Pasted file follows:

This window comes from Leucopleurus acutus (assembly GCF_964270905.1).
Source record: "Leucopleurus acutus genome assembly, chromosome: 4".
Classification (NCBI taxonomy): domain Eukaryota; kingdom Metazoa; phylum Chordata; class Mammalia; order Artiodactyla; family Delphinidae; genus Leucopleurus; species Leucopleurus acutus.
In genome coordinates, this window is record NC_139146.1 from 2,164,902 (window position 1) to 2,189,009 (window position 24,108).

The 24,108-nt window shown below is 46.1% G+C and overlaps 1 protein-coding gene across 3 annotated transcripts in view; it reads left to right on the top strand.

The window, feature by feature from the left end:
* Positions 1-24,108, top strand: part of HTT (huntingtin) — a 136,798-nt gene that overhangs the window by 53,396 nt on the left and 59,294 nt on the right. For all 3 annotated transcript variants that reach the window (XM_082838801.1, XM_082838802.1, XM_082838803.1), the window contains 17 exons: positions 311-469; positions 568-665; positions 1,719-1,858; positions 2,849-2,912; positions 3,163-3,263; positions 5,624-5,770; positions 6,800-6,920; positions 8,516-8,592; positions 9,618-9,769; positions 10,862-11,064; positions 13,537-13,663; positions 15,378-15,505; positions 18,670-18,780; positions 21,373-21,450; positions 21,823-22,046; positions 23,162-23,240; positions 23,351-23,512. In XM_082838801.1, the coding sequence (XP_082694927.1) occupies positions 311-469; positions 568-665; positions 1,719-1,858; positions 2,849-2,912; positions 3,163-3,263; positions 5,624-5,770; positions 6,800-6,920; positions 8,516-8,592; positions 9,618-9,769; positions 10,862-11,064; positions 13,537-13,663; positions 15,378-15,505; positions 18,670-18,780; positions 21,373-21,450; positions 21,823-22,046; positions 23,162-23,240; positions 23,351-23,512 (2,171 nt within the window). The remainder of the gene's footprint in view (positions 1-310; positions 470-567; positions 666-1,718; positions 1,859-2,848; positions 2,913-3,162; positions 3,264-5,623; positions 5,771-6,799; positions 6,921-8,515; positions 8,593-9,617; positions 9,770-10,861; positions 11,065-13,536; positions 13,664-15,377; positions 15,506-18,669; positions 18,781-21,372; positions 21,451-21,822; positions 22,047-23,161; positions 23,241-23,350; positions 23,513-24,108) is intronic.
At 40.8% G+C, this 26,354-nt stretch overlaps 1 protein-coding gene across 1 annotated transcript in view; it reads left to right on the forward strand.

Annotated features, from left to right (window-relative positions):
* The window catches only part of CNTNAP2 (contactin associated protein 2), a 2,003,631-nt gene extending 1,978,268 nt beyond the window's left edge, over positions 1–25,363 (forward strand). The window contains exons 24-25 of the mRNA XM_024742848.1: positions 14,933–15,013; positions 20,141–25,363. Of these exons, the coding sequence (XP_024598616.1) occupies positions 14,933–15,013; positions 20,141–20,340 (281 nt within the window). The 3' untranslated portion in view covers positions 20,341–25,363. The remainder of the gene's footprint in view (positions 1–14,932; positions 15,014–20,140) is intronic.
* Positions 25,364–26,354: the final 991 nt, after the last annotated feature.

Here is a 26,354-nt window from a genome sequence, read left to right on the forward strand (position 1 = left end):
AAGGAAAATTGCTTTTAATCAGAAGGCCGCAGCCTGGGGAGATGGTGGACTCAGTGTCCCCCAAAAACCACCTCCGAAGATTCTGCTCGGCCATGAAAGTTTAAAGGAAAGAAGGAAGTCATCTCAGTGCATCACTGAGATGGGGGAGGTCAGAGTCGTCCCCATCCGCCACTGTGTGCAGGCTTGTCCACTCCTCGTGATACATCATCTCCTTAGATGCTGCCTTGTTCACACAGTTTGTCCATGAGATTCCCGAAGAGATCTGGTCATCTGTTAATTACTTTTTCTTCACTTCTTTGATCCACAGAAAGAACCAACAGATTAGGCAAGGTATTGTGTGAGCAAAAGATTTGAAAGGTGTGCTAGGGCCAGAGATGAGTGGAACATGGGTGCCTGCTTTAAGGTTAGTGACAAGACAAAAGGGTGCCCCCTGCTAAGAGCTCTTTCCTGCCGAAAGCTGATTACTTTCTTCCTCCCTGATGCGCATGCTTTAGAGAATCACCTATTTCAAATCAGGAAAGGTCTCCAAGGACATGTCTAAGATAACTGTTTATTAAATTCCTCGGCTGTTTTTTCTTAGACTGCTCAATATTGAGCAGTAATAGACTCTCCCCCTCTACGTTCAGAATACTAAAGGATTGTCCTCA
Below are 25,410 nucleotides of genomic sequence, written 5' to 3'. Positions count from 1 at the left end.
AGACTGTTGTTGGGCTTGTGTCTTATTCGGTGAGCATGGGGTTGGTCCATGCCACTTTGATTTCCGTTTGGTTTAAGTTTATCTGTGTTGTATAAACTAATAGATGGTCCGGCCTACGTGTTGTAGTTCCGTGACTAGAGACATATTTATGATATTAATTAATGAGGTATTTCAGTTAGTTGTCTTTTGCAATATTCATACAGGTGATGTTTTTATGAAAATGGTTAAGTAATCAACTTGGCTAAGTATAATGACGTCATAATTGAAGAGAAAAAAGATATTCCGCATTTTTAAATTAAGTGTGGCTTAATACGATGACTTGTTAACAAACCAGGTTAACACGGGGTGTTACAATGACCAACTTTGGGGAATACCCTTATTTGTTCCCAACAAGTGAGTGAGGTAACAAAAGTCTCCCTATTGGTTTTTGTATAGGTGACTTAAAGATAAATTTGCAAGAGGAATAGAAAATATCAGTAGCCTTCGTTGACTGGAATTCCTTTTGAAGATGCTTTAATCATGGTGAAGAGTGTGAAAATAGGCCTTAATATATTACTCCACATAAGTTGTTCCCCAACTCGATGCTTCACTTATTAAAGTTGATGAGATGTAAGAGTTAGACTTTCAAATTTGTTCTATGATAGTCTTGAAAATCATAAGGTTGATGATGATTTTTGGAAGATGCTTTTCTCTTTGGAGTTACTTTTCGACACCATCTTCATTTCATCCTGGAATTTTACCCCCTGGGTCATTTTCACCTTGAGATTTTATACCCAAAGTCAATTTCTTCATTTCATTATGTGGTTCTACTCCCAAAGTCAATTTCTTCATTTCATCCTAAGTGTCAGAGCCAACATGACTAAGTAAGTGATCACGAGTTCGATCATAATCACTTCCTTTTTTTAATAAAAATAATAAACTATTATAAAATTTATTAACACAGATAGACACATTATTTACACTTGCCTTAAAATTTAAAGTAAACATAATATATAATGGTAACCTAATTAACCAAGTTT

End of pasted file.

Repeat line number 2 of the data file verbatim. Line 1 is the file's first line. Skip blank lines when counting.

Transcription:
Source record: "Leucopleurus acutus genome assembly, chromosome: 4".